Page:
Adobe recently released its innovative AEM as a Cloud Service. While there aren’t many changes on the development side, the underlying infrastructure and the way in which it operates is fundamentally different. Unlike the old service, the cloud-native AEM runs on docker containers on k8s. Because of this changed server topology, the way in which the AC tool is triggered in the cloud has been completely rethought.
With AEM as a Cloud Service, the traditional way to use an Install Hook on the content package containing the yaml files no longer works. With the new service, there is no package installation onto existing instances. Instead, immutable containers are built from scratch using the Sling Feature Model . Those immutable containers only contain the paths /apps and /libs using the Jackrabbit Oak Composite NodeStore .
With the Composite NodeStore, the paths /apps and /libs are read-only when running against actual content. Because of this, the AC Tool has to run once when /apps and /libs are created (during creation of the container) and once when the container is started against the actual content of an instance. As part of the new system, a Startup Hook has been introduced that triggers the AC Tool on startup. The startup hook runs on start level 27 (the stage when all packages are deployed), just before the system’s ready checks report that the instance is ready:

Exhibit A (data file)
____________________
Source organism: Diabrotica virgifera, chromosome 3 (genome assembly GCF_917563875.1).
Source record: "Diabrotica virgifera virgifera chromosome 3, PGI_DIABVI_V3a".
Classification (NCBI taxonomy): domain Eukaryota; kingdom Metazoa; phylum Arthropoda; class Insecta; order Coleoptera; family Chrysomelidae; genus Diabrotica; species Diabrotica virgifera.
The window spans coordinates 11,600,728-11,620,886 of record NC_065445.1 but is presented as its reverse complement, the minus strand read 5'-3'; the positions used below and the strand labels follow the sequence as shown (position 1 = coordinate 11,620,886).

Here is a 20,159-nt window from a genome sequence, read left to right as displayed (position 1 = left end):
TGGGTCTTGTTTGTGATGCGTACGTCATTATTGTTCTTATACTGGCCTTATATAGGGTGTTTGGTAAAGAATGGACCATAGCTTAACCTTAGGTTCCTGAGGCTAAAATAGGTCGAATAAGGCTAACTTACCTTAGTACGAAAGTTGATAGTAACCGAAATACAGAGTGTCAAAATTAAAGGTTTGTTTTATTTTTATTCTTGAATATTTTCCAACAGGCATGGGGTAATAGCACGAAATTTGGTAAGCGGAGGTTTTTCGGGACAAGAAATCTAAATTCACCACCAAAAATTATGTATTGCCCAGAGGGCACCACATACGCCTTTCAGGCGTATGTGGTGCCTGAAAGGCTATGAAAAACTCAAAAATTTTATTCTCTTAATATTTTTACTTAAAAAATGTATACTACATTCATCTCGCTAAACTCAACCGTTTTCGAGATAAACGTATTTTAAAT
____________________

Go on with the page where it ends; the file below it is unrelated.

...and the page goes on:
For further information about the Startup Hook, see the documentation .
With AEM as a Cloud Service, the Apache Felix system console is not directly available but wrapped in a read-only developer console (currently, this cannot contain custom functionality and runs on its own node). To make the AC Tool accessible in the Cloud, a new Touch UI interface has been created:
While the change outlined in  might require some alterations in your application, to leverage the AC Tool you just need to upgrade to the latest version (2.5.1  at the time of writing). However, it’s important to note that if you previously installed the AC Tool manually, you’ll need to ensure that you’ve included the AC tool in a third-party package in your software. (In non-cloud systems, this is usually already set-up.)
For local development with the SDK we recommend that you leave the package install hook in. (This is also good practice as it means keeping a package dependency from the config package with the AC Tool software package). With this setup locally the package install hook will run. In the Cloud, the startup hook will become active automatically without additional configuration.
In most cases, if you are migrating to AEMaaCS, you’ll want to use Adobe IMS. It’s easy to reference Adobe IMS groups with the “isMemberOf” property of ACE definitions in your yaml files. IMS groups are created per environment and assignments can be made based on the AEMaaCS runmodes “dev“, “stage“ and “prod“.